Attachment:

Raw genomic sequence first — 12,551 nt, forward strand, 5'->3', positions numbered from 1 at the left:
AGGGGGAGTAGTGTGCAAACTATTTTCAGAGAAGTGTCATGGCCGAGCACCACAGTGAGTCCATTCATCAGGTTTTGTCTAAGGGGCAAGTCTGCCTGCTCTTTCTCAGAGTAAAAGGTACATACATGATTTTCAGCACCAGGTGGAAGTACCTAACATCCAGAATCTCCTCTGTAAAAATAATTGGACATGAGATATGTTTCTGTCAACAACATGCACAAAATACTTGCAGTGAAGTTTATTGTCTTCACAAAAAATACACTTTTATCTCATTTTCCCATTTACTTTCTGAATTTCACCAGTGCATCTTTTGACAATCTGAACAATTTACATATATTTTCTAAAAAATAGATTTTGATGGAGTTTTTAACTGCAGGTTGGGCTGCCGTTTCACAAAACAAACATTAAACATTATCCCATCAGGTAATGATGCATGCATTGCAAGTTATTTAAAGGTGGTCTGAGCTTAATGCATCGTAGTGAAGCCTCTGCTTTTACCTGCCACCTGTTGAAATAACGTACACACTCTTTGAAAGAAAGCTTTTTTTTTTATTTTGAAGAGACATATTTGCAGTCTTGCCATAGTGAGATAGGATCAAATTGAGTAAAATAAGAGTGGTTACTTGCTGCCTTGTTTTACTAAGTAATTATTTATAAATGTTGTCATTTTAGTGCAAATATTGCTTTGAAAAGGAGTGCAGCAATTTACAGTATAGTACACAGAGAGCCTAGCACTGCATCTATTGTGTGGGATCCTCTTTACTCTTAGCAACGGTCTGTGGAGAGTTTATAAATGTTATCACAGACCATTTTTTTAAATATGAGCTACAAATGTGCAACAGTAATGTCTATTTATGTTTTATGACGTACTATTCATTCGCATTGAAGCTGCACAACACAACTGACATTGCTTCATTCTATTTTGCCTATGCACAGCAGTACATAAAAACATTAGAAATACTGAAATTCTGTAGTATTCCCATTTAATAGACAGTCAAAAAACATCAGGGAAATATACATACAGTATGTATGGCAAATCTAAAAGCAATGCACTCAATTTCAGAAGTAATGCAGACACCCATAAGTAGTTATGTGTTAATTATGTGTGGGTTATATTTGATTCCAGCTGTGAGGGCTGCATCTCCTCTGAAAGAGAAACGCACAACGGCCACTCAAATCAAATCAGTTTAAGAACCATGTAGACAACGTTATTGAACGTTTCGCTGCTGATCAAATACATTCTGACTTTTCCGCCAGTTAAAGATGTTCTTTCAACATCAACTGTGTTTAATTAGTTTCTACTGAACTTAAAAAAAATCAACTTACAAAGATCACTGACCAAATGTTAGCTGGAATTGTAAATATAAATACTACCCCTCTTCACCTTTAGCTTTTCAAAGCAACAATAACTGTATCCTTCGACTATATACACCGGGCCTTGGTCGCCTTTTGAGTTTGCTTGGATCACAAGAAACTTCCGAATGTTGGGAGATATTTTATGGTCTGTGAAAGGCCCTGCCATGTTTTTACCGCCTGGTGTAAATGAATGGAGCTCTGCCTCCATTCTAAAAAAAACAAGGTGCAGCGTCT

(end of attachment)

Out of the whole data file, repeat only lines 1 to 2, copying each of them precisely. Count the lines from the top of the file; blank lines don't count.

Raw genomic sequence first — 12,551 nt, forward strand, 5'->3', positions numbered from 1 at the left:
AGGGGGAGTAGTGTGCAAACTATTTTCAGAGAAGTGTCATGGCCGAGCACCACAGTGAGTCCATTCATCAGGTTTTGTCTAAGGGGCAAGTCTGCCTGCTCTTTCTCAGAGTAAAAGGTACATACATGATTTTCAGCACCAGGTGGAAGTACCTAACATCCAGAATCTCCTCTGTAAAAATAATTGGACATGAGATATGTTTCTGTCAACAACATGCACAAAATACTTGCAGTGAAGTTTATTGTCTTCACAAAAAATACACTTTTATCTCATTTTCCCATTTACTTTCTGAATTTCACCAGTGCATCTTTTGACAATCTGAACAATTTACATATATTTTCTAAAAAATAGATTTTGATGGAGTTTTTAACTGCAGGTTGGGCTGCCGTTTCACAAAACAAACATTAAACATTATCCCATCAGGTAATGATGCATGCATTGCAAGTTATTTAAAGGTGGTCTGAGCTTAATGCATCGTAGTGAAGCCTCTGCTTTTACCTGCCACCTGTTGAAATAACGTACACACTCTTTGAAAGAAAGCTTTTTTTTTTATTTTGAAGAGACATATTTGCAGTCTTGCCATAGTGAGATAGGATCAAATTGAGTAAAATAAGAGTGGTTACTTGCTGCCTTGTTTTACTAAGTAATTATTTATAAATGTTGTCATTTTAGTGCAAATATTGCTTTGAAAAGGAGTGCAGCAATTTACAGTATAGTACACAGAGAGCCTAGCACTGCATCTATTGTGTGGGATCCTCTTTACTCTTAGCAACGGTCTGTGGAGAGTTTATAAATGTTATCACAGACCATTTTTTTAAATATGAGCTACAAATGTGCAACAGTAATGTCTATTTATGTTTTATGACGTACTATTCATTCGCATTGAAGCTGCACAACACAACTGACATTGCTTCATTCTATTTTGCCTATGCACAGCAGTACATAAAAACATTAGAAATACTGAAATTCTGTAGTATTCCCATTTAATAGACAGTCAAAAAACATCAGGGAAATATACATACAGTATGTATGGCAAATCTAAAAGCAATGCACTCAATTTCAGAAGTAATGCAGACACCCATAAGTAGTTATGTGTTAATTATGTGTGGGTTATATTTGATTCCAGCTGTGAGGGCTGCATCTCCTCTGAAAGAGAAACGCACAACGGCCACTCAAATCAAATCAGTTTAAGAACCATGTAGACAACGTTATTGAACGTTTCGCTGCTGATCAAATACATTCTGACTTTTCCGCCAGTTAAAGATGTTCTTTCAACATCAACTGTGTTTAATTAGTTTCTACTGAACTTAAAAAAAATCAACTTACAAAGATCACTGACCAAATGTTAGCTGGAATTGTAAATATAAATACTACCCCTCTTCACCTTTAGCTTTTCAAAGCAACAATAACTGTATCCTTCGACTATATACACCGGGCCTTGGTCGCCTTTTGAGTTTGCTTGGATCACAAGAAACTTCCGAATGTTGGGAGATATTTTATGGTCTGTGAAAGGCCCTGCCATGTTTTTACCGCCTGGTGTAAATGAATGGAGCTCTGCCTCCATTCTAAAAAAAACAAGGTGCAGCGTCT